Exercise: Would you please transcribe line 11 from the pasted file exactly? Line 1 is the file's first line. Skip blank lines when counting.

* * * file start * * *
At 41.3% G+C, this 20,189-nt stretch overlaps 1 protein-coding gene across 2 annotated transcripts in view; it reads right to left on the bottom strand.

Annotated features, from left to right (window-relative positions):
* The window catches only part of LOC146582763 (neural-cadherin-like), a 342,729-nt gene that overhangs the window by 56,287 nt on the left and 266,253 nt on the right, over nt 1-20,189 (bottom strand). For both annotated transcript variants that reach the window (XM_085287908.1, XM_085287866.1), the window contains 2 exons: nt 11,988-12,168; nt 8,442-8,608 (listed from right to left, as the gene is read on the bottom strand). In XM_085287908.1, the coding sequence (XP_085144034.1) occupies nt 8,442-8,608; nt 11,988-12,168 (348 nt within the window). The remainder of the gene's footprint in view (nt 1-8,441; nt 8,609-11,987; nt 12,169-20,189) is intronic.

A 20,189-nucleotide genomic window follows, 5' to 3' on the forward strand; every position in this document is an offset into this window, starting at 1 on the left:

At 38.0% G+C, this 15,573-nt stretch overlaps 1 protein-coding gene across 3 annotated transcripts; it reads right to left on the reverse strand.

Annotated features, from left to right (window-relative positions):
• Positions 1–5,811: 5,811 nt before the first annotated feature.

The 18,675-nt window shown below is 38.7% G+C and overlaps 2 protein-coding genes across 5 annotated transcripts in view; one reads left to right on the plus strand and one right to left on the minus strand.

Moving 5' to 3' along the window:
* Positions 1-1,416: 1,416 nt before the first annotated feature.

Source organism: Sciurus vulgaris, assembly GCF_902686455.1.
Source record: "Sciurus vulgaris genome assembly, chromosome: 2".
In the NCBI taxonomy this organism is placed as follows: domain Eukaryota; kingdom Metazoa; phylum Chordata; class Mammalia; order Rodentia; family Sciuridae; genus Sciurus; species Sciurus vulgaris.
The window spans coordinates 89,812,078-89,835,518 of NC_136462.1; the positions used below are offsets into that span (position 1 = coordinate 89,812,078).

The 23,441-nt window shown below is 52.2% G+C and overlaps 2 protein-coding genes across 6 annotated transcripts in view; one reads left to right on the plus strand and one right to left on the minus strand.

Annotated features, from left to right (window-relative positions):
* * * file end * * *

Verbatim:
Source organism: Sciurus vulgaris, assembly GCF_902686455.1.